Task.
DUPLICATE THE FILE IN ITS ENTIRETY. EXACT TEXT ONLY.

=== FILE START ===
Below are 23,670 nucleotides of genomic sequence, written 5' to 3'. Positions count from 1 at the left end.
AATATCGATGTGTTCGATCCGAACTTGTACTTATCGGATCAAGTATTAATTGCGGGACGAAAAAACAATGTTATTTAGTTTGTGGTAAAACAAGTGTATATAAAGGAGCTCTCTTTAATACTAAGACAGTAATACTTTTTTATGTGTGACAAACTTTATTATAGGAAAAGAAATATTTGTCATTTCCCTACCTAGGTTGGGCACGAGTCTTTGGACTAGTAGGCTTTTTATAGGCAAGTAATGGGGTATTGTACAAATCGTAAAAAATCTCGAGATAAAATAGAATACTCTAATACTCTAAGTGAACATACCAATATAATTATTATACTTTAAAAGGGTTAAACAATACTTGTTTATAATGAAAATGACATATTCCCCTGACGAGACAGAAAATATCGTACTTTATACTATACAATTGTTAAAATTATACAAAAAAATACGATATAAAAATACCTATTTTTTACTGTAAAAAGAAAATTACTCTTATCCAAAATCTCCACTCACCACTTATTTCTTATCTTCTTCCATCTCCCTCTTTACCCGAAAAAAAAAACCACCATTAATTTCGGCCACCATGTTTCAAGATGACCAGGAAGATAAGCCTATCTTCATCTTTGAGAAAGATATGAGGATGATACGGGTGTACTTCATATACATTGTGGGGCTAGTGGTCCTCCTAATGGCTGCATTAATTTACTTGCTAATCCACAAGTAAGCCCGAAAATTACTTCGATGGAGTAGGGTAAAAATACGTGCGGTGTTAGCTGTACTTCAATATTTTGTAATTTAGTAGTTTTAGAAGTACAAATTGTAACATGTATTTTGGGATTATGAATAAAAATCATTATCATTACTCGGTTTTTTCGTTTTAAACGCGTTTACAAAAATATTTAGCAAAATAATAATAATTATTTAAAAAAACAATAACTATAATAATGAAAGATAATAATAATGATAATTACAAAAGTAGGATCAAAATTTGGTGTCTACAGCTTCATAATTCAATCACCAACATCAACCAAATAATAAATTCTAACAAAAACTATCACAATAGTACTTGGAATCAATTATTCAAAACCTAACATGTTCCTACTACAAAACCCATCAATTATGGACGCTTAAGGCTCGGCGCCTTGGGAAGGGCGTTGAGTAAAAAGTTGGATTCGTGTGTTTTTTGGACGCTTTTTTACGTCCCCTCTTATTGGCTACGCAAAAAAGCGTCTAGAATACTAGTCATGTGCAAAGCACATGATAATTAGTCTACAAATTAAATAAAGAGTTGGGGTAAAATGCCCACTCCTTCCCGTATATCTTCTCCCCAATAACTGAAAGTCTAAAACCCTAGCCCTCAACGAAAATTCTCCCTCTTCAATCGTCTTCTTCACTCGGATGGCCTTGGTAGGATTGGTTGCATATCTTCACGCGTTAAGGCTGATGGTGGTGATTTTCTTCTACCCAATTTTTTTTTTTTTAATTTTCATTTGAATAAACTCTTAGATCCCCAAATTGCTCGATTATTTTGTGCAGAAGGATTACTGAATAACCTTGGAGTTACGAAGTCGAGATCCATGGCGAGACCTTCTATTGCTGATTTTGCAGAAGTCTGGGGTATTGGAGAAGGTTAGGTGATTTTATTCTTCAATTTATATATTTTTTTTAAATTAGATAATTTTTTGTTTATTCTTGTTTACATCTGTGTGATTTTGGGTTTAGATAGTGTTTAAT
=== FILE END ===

Below are 23,670 nucleotides of genomic sequence, written 5' to 3'. Positions count from 1 at the left end.
AATATCGATGTGTTCGATCCGAACTTGTACTTATCGGATCAAGTATTAATTGCGGGACGAAAAAACAATGTTATTTAGTTTGTGGTAAAACAAGTGTATATAAAGGAGCTCTCTTTAATACTAAGACAGTAATACTTTTTTATGTGTGACAAACTTTATTATAGGAAAAGAAATATTTGTCATTTCCCTACCTAGGTTGGGCACGAGTCTTTGGACTAGTAGGCTTTTTATAGGCAAGTAATGGGGTATTGTACAAATCGTAAAAAATCTCGAGATAAAATAGAATACTCTAATACTCTAAGTGAACATACCAATATAATTATTATACTTTAAAAGGGTTAAACAATACTTGTTTATAATGAAAATGACATATTCCCCTGACGAGACAGAAAATATCGTACTTTATACTATACAATTGTTAAAATTATACAAAAAAATACGATATAAAAATACCTATTTTTTACTGTAAAAAGAAAATTACTCTTATCCAAAATCTCCACTCACCACTTATTTCTTATCTTCTTCCATCTCCCTCTTTACCCGAAAAAAAAAACCACCATTAATTTCGGCCACCATGTTTCAAGATGACCAGGAAGATAAGCCTATCTTCATCTTTGAGAAAGATATGAGGATGATACGGGTGTACTTCATATACATTGTGGGGCTAGTGGTCCTCCTAATGGCTGCATTAATTTACTTGCTAATCCACAAGTAAGCCCGAAAATTACTTCGATGGAGTAGGGTAAAAATACGTGCGGTGTTAGCTGTACTTCAATATTTTGTAATTTAGTAGTTTTAGAAGTACAAATTGTAACATGTATTTTGGGATTATGAATAAAAATCATTATCATTACTCGGTTTTTTCGTTTTAAACGCGTTTACAAAAATATTTAGCAAAATAATAATAATTATTTAAAAAAACAATAACTATAATAATGAAAGATAATAATAATGATAATTACAAAAGTAGGATCAAAATTTGGTGTCTACAGCTTCATAATTCAATCACCAACATCAACCAAATAATAAATTCTAACAAAAACTATCACAATAGTACTTGGAATCAATTATTCAAAACCTAACATGTTCCTACTACAAAACCCATCAATTATGGACGCTTAAGGCTCGGCGCCTTGGGAAGGGCGTTGAGTAAAAAGTTGGATTCGTGTGTTTTTTGGACGCTTTTTTACGTCCCCTCTTATTGGCTACGCAAAAAAGCGTCTAGAATACTAGTCATGTGCAAAGCACATGATAATTAGTCTACAAATTAAATAAAGAGTTGGGGTAAAATGCCCACTCCTTCCCGTATATCTTCTCCCCAATAACTGAAAGTCTAAAACCCTAGCCCTCAACGAAAATTCTCCCTCTTCAATCGTCTTCTTCACTCGGATGGCCTTGGTAGGATTGGTTGCATATCTTCACGCGTTAAGGCTGATGGTGGTGATTTTCTTCTACCCAATTTTTTTTTTTTTAATTTTCATTTGAATAAACTCTTAGATCCCCAAATTGCTCGATTATTTTGTGCAGAAGGATTACTGAATAACCTTGGAGTTACGAAGTCGAGATCCATGGCGAGACCTTCTATTGCTGATTTTGCAGAAGTCTGGGGTATTGGAGAAGGTTAGGTGATTTTATTCTTCAATTTATATATTTTTTTTAAATTAGATAATTTTTTGTTTATTCTTGTTTACATCTGTGTGATTTTGGGTTTAGATAGTGTTTAAT